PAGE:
[2007-12-22] Steinbeck - The Moon is Down

Like many Texas public school students, I had to read Of Mice and Men in high school. I recall the story, and the filmic adaptation we watched starring John Malkovich, and in a general way that it was among the more readable of our required works and thus nearer the top of my list of favorites than the bottom. But what I remember most is my friend Wesley making fun of the book by rewriting the final scene to include George handing Lennie a live hand grenade crudely disguised as a cute little bunny rabbit.

Suffice to say that Steinbeck did not make much of an impression on me, early on.

In the more literate period that followed in my early twenties I managed to choke down The Grapes of Wrath. It was a difficult read, and although I don't recall if the thought occurred to me independently beforehand, I remember, years later, instantly recognizing the truth of John Gardner's statement that the book was ruined by Steinbeck's ham-handed characterization of California farmers as mustache-twirling caricature-villains rather than as what they really were--men who loved their children just like everyone else. This critical lapse was for me the difference between literature and propaganda, and it happened only at the novel's end, after I'd already read several hundred pages. Discovering only then, after the committment of so much time and energy, that I was the target of a political effort rather than the audience of an aesthetic one was too great a betrayal. I fully intended to never trust my attention to Steinbeck again.

Recently, however, a close friend recommended his short novel The Moon is Down. This friend, a co-worker, brought the book with her to a 3-hr final exam she and I proctored together, intending to loan it to me, and, because I had brought nothing else to occupy my time, I was glad to have it. I read at least the first half of the book during that period, with intermittant breaks to answer students' questions, and the time passed most pleasantly. The story was absorbing, the prose proficient, and the characters, though briefly drawn, utterly convincing. I finished reading that night before bed and when I was done the book's edges were notched with dog-ears:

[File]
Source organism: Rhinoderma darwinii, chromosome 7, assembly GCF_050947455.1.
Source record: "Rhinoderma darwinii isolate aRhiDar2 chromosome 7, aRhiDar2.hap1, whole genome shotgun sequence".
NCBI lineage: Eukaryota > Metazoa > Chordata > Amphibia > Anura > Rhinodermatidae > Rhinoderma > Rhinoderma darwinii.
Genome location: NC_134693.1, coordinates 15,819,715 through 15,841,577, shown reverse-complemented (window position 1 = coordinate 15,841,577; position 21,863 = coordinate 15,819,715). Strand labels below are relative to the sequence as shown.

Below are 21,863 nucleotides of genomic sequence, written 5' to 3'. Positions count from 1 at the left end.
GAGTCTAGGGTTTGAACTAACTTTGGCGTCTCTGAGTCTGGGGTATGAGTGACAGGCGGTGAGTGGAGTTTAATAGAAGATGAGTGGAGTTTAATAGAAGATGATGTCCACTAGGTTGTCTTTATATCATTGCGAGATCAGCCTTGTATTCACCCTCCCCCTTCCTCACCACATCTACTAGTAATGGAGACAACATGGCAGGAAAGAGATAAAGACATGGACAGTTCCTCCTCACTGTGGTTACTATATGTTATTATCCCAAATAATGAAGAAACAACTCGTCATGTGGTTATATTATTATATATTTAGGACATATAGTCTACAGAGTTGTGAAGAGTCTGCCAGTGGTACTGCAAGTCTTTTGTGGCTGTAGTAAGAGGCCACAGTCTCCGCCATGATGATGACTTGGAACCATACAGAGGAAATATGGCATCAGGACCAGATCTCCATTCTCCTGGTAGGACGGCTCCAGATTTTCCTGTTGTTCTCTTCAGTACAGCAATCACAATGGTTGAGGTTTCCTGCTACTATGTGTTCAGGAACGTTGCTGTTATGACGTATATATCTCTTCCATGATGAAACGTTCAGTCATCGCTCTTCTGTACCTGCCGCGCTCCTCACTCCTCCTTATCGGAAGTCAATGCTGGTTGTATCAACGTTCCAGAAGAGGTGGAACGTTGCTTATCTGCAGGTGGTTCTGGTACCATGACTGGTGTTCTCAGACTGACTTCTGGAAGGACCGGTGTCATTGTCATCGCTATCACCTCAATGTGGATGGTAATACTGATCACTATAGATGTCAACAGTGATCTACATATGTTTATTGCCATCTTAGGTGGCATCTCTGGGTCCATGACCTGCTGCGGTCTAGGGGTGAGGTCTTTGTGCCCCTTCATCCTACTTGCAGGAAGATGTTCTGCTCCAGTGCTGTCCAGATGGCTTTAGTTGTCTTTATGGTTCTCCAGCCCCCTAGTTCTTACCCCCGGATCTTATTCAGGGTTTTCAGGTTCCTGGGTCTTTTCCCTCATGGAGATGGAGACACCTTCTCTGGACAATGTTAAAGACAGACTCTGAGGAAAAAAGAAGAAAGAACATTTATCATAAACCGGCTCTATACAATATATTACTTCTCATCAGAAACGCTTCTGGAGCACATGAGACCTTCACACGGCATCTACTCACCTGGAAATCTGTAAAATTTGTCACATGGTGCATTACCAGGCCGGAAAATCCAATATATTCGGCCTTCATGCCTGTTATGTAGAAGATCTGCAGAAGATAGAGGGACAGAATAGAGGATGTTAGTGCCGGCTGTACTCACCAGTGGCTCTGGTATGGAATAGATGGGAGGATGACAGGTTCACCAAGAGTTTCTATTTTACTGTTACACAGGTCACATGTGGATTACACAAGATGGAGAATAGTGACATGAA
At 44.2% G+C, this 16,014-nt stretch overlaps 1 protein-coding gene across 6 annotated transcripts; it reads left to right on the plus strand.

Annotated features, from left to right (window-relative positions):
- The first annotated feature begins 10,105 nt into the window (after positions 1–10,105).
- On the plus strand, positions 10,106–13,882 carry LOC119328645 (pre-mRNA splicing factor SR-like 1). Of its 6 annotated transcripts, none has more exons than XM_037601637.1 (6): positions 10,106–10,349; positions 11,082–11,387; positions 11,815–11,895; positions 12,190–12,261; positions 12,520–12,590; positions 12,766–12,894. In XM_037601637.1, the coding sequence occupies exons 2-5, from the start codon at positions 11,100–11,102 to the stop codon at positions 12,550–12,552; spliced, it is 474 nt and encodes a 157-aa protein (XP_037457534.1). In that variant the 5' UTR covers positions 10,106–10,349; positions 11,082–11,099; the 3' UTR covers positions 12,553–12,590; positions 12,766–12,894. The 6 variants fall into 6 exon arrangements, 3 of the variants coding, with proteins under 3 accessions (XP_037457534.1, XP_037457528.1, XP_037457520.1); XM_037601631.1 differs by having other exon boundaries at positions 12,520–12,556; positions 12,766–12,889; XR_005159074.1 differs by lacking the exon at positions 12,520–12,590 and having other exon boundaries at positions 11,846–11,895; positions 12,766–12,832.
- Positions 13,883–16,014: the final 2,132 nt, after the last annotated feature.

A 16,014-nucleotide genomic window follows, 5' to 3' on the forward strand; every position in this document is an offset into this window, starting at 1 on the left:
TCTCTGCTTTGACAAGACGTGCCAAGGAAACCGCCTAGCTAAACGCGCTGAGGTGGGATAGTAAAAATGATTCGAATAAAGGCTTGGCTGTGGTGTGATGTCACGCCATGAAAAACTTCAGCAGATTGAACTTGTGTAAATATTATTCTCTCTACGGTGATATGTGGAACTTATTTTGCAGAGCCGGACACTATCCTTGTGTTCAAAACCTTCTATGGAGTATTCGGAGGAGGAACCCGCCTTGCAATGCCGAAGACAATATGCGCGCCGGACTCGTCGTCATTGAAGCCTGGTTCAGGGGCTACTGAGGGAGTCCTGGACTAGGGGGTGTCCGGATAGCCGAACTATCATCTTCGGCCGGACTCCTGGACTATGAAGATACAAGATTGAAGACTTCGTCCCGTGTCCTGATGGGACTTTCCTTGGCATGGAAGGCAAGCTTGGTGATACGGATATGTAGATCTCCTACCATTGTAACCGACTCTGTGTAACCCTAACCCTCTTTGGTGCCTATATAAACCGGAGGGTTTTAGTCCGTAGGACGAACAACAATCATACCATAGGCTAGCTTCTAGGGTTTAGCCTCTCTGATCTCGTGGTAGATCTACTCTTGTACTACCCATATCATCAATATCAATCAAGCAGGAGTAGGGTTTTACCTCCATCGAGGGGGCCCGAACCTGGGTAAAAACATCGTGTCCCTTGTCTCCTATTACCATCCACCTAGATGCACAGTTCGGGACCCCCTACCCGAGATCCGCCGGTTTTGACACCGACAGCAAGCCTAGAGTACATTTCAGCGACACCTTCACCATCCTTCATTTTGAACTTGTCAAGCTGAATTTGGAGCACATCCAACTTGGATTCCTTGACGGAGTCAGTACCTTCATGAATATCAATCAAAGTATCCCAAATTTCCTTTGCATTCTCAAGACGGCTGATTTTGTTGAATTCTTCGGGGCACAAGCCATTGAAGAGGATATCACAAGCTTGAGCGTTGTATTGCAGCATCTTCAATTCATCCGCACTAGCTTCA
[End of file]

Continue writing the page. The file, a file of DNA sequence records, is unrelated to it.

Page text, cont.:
The mayor looked steadily at her for a moment and his voice was sharp. "Madame, I think with your permission we will not have wine. The people are confused now. They have lived at peace so long that they do not quite believe in war. They will learn and then they will not be confused any more. They elected me not to be confused. Six town boys were murdered this morning. I think we will have no hunt breakfast. The people do not fight wars for sport." (10)

There was Major Hunter, a haunted little man of figures, a little man who, being a dependable unit, considered all other men either as dependable units or as unfit to live. (20)

And he said disgustedly, "I'm tired of people who have not been at war who know all about it." (35)

"And the girl," Lanser continued, "the girl, Lieutenant, you may rape her, or protect her, or marry her--that is of no importance so long as you shoot her when it is ordered." (99)

The Moon is Down is like The Grapes of Wrath in that it is overtly political, but unlike The Grapes of Wrath in that its politics do not interfere with its art. It is foremost a book about particular people in a particular situation, but it is also a kind of sociological or anthropological study that demonstrates, dramatically, how civilized, intelligent, kind, loving, well-educated people are driven to the horrors of insurrectionary and counter-insurrectionary warfare. There are no "villains," per se, in The Moon is Down; at each step of the way, we understand why the characters behave as they do, and even the most unsympathetic (Corell) is still entirely realistic. And here The Moon is Down succeeds precisely where The Grapes of Wrath fails. It is worthwhile to point out, also, that it achieves that success in 350 fewer pages, and moreover that it was written at least 3 years later (1942).